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The controlled functionalization of surfaces is essential for defining the properties of materials used in catalysis, imaging, or microelectronics. Our group works on the surface chemistry of oxides, metallic nanoparticles, and hybrid organic-inorganic materials. In particular, the focus of our research is to master the molecular structures and related properties of supported single-site and nanoparticle catalysts. More recently, we have extended these strategies to applications involving imaging (luminescence and nuclear magnetic resonance) and microelectronic devices. Since our research requires detailed molecular understanding of the surface chemistry of materials, we use a combination of spectroscopic methods (IR, UV-Vis, XPS, XAFS, EPR, and solid-state NMR, etc.), computational chemistry (on molecular and periodic systems), and testing the properties of the materials. The overarching goal is to develop catalysts and devices through rational design.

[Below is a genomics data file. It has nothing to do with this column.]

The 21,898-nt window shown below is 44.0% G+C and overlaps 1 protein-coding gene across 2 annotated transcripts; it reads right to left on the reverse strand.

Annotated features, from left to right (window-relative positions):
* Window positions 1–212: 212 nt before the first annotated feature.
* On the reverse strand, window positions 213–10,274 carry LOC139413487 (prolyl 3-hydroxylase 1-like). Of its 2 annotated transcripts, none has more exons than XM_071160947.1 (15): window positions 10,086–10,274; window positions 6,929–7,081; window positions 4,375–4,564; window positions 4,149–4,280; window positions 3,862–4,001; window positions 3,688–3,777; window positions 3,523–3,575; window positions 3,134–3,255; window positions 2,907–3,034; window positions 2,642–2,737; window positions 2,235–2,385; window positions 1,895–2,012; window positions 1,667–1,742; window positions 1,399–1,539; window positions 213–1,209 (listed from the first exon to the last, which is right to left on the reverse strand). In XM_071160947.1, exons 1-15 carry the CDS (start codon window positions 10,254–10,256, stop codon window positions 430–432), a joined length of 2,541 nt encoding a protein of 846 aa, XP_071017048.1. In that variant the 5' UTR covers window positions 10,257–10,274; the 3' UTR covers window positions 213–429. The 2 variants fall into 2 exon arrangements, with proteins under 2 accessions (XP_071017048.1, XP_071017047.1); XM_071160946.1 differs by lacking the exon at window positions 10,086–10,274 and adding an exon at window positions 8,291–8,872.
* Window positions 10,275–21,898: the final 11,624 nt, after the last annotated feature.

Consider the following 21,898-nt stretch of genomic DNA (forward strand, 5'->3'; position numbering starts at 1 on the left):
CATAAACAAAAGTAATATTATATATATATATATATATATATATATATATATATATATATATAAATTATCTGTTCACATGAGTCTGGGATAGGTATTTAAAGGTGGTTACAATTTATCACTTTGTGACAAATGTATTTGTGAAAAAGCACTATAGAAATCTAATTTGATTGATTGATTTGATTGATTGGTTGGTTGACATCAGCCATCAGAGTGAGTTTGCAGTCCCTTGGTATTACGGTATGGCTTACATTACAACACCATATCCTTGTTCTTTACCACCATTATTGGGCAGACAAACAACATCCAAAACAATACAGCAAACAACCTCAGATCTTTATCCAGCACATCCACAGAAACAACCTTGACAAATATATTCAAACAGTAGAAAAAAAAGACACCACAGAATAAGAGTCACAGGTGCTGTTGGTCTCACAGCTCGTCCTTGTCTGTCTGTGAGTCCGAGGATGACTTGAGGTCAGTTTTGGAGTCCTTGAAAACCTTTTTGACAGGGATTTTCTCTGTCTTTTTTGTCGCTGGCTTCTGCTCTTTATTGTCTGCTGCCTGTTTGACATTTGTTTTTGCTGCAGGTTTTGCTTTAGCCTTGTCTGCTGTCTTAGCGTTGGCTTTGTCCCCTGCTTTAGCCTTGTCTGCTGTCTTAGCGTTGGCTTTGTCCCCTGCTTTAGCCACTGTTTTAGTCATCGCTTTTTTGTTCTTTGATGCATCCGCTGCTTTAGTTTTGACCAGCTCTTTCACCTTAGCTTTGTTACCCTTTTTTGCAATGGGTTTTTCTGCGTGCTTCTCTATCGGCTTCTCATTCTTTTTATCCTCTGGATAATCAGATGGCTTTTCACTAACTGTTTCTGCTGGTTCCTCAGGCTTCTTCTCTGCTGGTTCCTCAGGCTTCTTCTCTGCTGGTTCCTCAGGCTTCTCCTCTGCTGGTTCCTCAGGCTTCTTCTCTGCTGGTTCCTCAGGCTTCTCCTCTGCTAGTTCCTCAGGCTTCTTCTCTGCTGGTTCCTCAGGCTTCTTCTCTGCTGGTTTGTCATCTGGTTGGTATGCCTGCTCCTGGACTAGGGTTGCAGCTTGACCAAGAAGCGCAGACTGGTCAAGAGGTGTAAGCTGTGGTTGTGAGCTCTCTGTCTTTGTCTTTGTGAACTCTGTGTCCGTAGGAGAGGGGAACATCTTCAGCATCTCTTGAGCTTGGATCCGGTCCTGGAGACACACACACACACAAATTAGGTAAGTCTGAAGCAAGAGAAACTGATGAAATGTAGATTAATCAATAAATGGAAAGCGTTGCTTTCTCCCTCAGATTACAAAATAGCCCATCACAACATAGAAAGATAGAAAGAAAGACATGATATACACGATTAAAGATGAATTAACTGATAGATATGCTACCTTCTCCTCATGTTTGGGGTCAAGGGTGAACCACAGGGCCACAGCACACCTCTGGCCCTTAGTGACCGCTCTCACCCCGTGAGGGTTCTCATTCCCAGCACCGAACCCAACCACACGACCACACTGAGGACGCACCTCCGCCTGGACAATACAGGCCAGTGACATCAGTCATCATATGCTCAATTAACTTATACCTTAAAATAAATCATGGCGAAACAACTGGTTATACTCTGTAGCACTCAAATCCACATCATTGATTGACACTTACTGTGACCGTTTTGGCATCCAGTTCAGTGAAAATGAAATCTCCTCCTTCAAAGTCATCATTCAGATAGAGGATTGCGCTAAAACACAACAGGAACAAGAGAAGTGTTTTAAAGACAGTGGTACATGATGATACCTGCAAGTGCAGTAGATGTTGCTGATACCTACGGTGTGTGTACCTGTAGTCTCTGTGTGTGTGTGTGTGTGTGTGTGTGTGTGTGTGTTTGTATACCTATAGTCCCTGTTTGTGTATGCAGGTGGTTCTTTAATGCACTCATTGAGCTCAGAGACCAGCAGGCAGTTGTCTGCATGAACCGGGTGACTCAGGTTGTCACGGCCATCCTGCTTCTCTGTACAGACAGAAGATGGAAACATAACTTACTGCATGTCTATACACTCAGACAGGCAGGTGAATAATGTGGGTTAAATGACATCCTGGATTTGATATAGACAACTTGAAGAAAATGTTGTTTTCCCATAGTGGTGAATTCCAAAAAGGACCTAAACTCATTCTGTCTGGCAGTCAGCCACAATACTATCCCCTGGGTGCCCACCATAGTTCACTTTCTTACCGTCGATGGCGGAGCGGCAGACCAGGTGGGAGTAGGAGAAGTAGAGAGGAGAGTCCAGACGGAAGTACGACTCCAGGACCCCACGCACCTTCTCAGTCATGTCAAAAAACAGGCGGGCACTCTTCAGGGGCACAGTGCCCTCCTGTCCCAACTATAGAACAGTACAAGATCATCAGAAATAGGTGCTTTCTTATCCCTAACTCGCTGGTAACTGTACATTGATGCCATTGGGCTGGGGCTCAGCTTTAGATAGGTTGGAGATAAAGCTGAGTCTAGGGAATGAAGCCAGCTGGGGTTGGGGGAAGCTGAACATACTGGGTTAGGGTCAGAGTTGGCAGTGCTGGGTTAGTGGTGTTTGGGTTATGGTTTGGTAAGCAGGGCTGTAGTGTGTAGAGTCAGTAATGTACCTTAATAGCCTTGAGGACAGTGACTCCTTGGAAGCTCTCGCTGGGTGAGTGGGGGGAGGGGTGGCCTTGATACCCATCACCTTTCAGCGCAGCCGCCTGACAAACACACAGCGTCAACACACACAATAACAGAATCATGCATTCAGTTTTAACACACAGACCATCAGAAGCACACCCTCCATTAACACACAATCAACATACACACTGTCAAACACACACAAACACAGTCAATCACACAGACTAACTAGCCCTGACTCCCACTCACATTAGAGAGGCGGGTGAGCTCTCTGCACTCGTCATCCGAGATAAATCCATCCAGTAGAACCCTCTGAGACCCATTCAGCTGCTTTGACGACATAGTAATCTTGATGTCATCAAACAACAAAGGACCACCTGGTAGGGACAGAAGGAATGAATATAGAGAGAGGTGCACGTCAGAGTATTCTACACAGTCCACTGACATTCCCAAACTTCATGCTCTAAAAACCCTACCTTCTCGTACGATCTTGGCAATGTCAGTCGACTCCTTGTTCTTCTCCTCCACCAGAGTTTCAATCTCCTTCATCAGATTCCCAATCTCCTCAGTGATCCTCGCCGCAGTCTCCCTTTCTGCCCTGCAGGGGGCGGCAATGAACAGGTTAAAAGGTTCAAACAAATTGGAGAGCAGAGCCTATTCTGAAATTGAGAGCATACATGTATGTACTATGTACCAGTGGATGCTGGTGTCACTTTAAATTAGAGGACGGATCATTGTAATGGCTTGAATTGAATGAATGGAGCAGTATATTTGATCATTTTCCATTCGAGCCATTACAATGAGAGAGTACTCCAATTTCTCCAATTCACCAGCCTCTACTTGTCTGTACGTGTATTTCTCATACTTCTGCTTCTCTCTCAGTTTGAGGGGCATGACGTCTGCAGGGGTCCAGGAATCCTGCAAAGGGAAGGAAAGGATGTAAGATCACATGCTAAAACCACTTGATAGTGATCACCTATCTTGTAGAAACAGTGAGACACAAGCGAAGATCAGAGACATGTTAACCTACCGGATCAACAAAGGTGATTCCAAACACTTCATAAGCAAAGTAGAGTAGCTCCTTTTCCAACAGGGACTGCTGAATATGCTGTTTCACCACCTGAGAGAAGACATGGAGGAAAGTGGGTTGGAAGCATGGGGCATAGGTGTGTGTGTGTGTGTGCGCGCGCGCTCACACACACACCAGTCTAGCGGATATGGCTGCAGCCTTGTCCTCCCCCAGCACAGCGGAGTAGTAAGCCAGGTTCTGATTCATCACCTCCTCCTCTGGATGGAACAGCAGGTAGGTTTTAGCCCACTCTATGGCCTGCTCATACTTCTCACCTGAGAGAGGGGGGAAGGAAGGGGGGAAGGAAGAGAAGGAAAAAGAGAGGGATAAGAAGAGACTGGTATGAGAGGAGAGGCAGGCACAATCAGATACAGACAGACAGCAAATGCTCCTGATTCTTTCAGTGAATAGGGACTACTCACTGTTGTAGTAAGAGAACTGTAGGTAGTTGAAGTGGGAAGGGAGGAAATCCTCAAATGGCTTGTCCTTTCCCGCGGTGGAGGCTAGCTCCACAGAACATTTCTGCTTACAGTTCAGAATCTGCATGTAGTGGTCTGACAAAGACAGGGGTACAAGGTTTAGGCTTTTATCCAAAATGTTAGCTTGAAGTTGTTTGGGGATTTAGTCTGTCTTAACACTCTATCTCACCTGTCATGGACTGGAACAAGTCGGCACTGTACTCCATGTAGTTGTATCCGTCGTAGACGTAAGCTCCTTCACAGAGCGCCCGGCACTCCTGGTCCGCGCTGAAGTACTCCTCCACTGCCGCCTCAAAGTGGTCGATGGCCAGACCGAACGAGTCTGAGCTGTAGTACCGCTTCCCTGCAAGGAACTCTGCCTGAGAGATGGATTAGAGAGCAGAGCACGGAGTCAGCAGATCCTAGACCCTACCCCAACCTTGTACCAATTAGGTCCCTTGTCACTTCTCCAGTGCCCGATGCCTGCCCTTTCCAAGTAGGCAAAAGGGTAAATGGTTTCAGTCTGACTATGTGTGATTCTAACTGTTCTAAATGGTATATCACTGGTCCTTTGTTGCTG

Our research efforts include the development of:

  1. Single-site catalysts via Surface Organometallic Chemistry (SOMC)
  2. Supported nanoparticles, having controlled size, shape and nanoparticle-support interface
  3. Characterization methods, in particular in situ IR and EXAFS as well as Dynamic Nuclear Polarization Surface Enhanced NMR spectroscopy (DNP-SENS)
  4. Computational approaches to understand the complex surface chemistry of materials (structures, spectroscopic signatures and properties)
  5. High-throughput experimentation (HTE) approaches that allow preparation of a broader range of catalysts/materials and their evaluation

This multidisciplinary approach would not be possible without a large network of national and international collaborations. Therefore, we invite you to browse our webpage and publications to get acquainted with our research and findings.

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